Meanwhile, Ashna is consumed by the guilt and trauma that accompanied her father’s death, experiences horrible panic attacks when she tries to cook anything not on her father’s original menu, is estranged from her super-feminist mother… and has never, ever gotten over Rico.

Their first meeting on set for the cooking show involves a near-miss with a very sharp knife, and suddenly, they’re a viral internet sensation. The pressure is on. Each wants to win… and also to prove to the other that they’re totally fine, which is so not the case.

Over the course of the book, we learn much more about Ashna’s past. Especially powerful are the chapters told through her mother’s point of view, which show her experiences as a young woman and the horrific situation she was forced into. Here’s where content warnings might be important: Someone expecting a romantic comedy probably won’t be prepared for scenes of abuse and rape, and I can only imagine how traumatic it would be to encounter these scenes while expecting a light romance.

This piece of the story is handled very sensitively, but of course, it’s awful and heartbreaking to read about. It also explains so much about Ashna’s experiences as a child, her parents’ marriage, her lingering resentment toward her mother, and her inability to move forward in a meaningful way in any sort of adult relationship. There’s really a lot to unpack here.

On a brighter note, Ashna and Rico have great chemistry, and I really enjoyed the scenes that show their teen years and the early stages of their romance. Because she is so traumatized, Ashna isn’t exactly a fun character (sympathetic, yes, but not fun), but luckily, Rico is — with his swagger, charm, and man-bun, he’s clearly supposed to be walking sex appeal, and this definitely comes through in the writing.

The San Francisco setting is a big plus for me, and I enjoyed revisiting the Raje family members from Pride, Prejudice & Other Flavors. As for Austen elements — the general themes of Persuasion are present, but not in such an obvious way that it feels like a retelling. As with Persuasion, the young lovers are separated in response to family pressure, but not really in the same way as in the Austen novel. Still, it’s an interesting way to weave the classic into a modern romance, and bonus points to the author for having Rico quote Frederick Wentworth’s “half agony, half hope” line!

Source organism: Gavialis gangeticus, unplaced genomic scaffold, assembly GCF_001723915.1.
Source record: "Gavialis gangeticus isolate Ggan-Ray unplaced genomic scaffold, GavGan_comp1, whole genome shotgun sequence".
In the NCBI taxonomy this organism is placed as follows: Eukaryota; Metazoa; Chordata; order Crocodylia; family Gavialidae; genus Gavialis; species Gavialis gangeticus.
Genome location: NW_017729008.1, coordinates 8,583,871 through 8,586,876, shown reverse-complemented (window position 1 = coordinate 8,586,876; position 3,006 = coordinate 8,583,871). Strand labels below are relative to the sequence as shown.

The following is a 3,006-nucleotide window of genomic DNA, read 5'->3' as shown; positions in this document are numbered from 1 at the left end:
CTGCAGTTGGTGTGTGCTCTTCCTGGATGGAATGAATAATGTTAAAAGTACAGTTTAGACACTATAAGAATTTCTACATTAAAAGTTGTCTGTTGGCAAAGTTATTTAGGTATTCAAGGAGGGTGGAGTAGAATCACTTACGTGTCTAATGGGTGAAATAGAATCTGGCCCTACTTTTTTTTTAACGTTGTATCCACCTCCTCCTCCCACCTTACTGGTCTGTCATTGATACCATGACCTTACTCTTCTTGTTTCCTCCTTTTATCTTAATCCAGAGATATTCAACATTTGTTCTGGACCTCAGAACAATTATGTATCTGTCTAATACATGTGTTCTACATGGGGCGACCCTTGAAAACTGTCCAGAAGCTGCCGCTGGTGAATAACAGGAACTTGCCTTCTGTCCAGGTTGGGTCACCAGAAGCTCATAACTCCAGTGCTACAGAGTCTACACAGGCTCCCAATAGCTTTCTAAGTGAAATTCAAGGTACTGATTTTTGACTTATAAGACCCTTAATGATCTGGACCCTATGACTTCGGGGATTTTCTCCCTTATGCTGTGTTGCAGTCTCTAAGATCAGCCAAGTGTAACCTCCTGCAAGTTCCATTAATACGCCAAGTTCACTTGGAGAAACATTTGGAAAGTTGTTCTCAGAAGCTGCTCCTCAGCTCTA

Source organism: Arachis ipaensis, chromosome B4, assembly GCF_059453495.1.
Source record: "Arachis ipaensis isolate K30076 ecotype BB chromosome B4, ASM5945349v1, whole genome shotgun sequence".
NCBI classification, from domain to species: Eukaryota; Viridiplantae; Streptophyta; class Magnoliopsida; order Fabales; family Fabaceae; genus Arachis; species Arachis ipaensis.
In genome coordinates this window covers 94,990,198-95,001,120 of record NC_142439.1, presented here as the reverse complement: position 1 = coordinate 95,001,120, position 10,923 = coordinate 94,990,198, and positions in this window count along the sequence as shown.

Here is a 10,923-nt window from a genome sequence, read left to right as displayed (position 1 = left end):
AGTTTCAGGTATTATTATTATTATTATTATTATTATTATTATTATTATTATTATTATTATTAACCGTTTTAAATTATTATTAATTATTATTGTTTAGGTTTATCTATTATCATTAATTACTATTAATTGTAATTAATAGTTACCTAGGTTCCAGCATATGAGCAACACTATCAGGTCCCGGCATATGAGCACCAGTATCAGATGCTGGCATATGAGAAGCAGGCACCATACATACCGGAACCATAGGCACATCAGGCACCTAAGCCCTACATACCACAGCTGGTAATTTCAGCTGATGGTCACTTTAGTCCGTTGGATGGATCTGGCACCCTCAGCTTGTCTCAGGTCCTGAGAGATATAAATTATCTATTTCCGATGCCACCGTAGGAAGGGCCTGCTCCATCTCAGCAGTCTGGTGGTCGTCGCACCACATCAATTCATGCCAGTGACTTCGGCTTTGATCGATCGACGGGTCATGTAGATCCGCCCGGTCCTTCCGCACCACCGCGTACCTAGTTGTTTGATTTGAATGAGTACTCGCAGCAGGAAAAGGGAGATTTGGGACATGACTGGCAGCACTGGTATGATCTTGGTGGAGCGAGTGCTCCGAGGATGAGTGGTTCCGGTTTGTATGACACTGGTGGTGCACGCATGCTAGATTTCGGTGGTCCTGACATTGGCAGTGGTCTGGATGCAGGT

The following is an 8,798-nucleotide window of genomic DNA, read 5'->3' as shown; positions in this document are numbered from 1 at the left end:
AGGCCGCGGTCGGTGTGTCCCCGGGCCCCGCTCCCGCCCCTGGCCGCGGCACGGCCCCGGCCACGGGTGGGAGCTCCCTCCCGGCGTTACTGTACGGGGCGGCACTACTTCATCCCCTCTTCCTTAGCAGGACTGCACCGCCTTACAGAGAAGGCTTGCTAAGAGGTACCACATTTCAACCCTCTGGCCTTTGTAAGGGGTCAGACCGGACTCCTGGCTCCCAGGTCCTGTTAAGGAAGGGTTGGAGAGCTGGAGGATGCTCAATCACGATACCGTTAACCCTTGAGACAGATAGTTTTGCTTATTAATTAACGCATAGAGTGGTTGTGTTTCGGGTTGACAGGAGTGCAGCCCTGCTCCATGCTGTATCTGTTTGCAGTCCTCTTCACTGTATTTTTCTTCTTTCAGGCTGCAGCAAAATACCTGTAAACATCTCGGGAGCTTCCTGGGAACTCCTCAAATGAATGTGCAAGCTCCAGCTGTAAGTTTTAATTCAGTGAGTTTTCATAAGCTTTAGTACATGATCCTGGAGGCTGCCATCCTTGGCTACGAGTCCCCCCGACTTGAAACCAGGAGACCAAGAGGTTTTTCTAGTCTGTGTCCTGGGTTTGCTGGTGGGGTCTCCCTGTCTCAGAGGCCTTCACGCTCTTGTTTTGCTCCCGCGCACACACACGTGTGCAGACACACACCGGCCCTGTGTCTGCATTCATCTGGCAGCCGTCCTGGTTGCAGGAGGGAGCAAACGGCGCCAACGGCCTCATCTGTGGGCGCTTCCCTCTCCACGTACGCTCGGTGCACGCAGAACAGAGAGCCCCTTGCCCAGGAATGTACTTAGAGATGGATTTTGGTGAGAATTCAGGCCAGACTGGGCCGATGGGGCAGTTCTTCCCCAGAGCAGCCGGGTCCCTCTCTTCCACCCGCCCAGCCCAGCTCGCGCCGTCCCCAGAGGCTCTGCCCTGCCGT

Overall, Recipe for Persuasion is a very good read, although the balance between truly painful memories and emotions and the bustle of a reality show doesn’t always work in terms of tone. Still, I really enjoyed Ashna and Rico’s journey back to one another (there’s never any doubt, after all, that they’ll find love again)… and who can resist a book that lovingly describes so much amazing food?

Maybe that’s my main complaint, when all is said and done: This book should come with samples! I want to try every dish and cup of tea that’s described in Recipe for Persuasion.

Book Review: Real Men Knit by Kwana Jackson

Title: Real Men Knit
Author: Kwana Jackson
Publisher: Berkley
Publication date: May 19, 2020
Length: 320 pages
Genre: Contemporary romance
Source: Review copy courtesy of the publisher via NetGalley
Rating:

Rating: 3.5 out of 5.

When their foster-turned-adoptive mother suddenly dies, four brothers struggle to keep open the doors of her beloved Harlem knitting shop, while dealing with life and love in Harlem.

Jesse Strong is known for two things: his devotion to his adoptive mom, Mama Joy, and his reputation for breaking hearts in Harlem. When Mama Joy unexpectedly passes away, he and his brothers have different plans on what to do with Strong Knits, their neighborhood knitting store: Jesse wants to keep the store open; his brothers want to shut it down.